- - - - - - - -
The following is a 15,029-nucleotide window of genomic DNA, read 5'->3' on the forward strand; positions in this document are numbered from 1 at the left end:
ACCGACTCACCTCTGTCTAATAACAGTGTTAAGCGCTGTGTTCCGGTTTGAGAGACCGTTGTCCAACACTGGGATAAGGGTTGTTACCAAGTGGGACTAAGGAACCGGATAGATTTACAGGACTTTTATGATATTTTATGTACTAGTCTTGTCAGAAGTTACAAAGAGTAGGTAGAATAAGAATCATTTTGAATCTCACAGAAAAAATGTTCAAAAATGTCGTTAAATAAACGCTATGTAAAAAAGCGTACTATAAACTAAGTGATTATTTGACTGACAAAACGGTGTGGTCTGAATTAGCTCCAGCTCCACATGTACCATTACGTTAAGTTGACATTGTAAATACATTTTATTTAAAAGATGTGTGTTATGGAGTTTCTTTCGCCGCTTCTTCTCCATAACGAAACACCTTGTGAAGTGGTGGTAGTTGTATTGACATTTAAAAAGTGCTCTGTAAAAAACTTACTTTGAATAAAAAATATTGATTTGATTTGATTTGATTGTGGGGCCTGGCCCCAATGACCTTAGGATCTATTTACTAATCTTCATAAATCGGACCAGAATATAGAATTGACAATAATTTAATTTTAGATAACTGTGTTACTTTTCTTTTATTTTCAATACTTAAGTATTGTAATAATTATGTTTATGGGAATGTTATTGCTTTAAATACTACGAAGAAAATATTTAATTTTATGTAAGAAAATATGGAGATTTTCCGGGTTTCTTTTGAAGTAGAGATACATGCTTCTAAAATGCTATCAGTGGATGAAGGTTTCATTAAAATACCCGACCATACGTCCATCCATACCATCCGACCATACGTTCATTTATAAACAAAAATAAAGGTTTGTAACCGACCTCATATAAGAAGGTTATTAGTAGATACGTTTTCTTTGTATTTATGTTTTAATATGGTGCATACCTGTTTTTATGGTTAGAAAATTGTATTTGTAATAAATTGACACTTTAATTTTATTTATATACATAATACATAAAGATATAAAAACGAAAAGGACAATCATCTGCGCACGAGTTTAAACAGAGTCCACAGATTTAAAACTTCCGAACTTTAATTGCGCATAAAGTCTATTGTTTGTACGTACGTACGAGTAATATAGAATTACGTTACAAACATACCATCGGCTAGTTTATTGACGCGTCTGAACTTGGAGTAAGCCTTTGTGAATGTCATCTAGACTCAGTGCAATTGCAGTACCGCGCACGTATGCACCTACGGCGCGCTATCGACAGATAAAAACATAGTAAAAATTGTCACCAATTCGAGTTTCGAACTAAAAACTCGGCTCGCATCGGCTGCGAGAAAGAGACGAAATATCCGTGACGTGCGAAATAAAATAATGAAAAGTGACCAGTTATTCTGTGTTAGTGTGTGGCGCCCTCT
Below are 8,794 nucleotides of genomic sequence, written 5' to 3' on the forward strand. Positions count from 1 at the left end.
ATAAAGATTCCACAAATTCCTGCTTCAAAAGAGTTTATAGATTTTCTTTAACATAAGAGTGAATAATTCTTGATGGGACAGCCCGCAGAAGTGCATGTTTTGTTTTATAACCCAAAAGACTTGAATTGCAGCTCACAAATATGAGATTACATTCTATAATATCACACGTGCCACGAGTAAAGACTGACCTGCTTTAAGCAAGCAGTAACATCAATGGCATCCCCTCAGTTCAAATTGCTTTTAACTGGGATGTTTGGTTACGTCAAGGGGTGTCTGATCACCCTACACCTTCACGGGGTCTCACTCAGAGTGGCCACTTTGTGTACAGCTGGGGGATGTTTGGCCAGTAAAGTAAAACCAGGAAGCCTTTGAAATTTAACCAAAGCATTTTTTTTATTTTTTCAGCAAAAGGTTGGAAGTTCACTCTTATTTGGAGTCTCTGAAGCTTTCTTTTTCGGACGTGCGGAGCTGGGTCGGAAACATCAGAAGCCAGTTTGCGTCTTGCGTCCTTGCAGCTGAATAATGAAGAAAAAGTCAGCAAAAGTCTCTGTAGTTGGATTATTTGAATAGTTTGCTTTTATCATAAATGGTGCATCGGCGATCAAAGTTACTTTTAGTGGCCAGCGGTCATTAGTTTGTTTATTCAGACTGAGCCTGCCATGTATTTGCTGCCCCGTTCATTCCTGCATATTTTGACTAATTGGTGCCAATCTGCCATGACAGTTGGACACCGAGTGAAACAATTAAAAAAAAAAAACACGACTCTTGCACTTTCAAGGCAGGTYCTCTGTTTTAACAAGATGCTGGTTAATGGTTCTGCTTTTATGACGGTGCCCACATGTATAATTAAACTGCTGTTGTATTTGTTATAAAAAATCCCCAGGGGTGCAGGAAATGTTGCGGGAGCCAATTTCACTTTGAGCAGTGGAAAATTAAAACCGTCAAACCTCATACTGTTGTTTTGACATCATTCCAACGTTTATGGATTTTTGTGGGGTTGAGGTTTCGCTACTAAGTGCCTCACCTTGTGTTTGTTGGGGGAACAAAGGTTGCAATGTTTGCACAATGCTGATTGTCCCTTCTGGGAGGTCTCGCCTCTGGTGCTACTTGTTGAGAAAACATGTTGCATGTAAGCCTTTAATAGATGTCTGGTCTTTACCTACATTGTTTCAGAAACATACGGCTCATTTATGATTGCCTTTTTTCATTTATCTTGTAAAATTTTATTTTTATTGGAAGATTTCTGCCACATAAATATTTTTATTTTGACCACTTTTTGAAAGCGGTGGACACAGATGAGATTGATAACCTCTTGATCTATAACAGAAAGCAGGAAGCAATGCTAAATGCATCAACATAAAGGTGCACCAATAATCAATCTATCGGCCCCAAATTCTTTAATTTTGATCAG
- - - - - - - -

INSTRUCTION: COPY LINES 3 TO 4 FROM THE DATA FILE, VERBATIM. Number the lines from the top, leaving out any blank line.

Below are 8,794 nucleotides of genomic sequence, written 5' to 3' on the forward strand. Positions count from 1 at the left end.
ATAAAGATTCCACAAATTCCTGCTTCAAAAGAGTTTATAGATTTTCTTTAACATAAGAGTGAATAATTCTTGATGGGACAGCCCGCAGAAGTGCATGTTTTGTTTTATAACCCAAAAGACTTGAATTGCAGCTCACAAATATGAGATTACATTCTATAATATCACACGTGCCACGAGTAAAGACTGACCTGCTTTAAGCAAGCAGTAACATCAATGGCATCCCCTCAGTTCAAATTGCTTTTAACTGGGATGTTTGGTTACGTCAAGGGGTGTCTGATCACCCTACACCTTCACGGGGTCTCACTCAGAGTGGCCACTTTGTGTACAGCTGGGGGATGTTTGGCCAGTAAAGTAAAACCAGGAAGCCTTTGAAATTTAACCAAAGCATTTTTTTTATTTTTTCAGCAAAAGGTTGGAAGTTCACTCTTATTTGGAGTCTCTGAAGCTTTCTTTTTCGGACGTGCGGAGCTGGGTCGGAAACATCAGAAGCCAGTTTGCGTCTTGCGTCCTTGCAGCTGAATAATGAAGAAAAAGTCAGCAAAAGTCTCTGTAGTTGGATTATTTGAATAGTTTGCTTTTATCATAAATGGTGCATCGGCGATCAAAGTTACTTTTAGTGGCCAGCGGTCATTAGTTTGTTTATTCAGACTGAGCCTGCCATGTATTTGCTGCCCCGTTCATTCCTGCATATTTTGACTAATTGGTGCCAATCTGCCATGACAGTTGGACACCGAGTGAAACAATTAAAAAAAAAAAACACGACTCTTGCACTTTCAAGGCAGGTYCTCTGTTTTAACAAGATGCTGGTTAATGGTTCTGCTTTTATGACGGTGCCCACATGTATAATTAAACTGCTGTTGTATTTGTTATAAAAAATCCCCAGGGGTGCAGGAAATGTTGCGGGAGCCAATTTCACTTTGAGCAGTGGAAAATTAAAACCGTCAAACCTCATACTGTTGTTTTGACATCATTCCAACGTTTATGGATTTTTGTGGGGTTGAGGTTTCGCTACTAAGTGCCTCACCTTGTGTTTGTTGGGGGAACAAAGGTTGCAATGTTTGCACAATGCTGATTGTCCCTTCTGGGAGGTCTCGCCTCTGGTGCTACTTGTTGAGAAAACATGTTGCATGTAAGCCTTTAATAGATGTCTGGTCTTTACCTACATTGTTTCAGAAACATACGGCTCATTTATGATTGCCTTTTTTCATTTATCTTGTAAAATTTTATTTTTATTGGAAGATTTCTGCCACATAAATATTTTTATTTTGACCACTTTTTGAAAGCGGTGGACACAGATGAGATTGATAACCTCTTGATCTATAACAGAAAGCAGGAAGCAATGCTAAATGCATCAACATAAAGGTGCACCAATAATCAATCTATCGGCCCCAAATTCTTTAATTTTGATCAG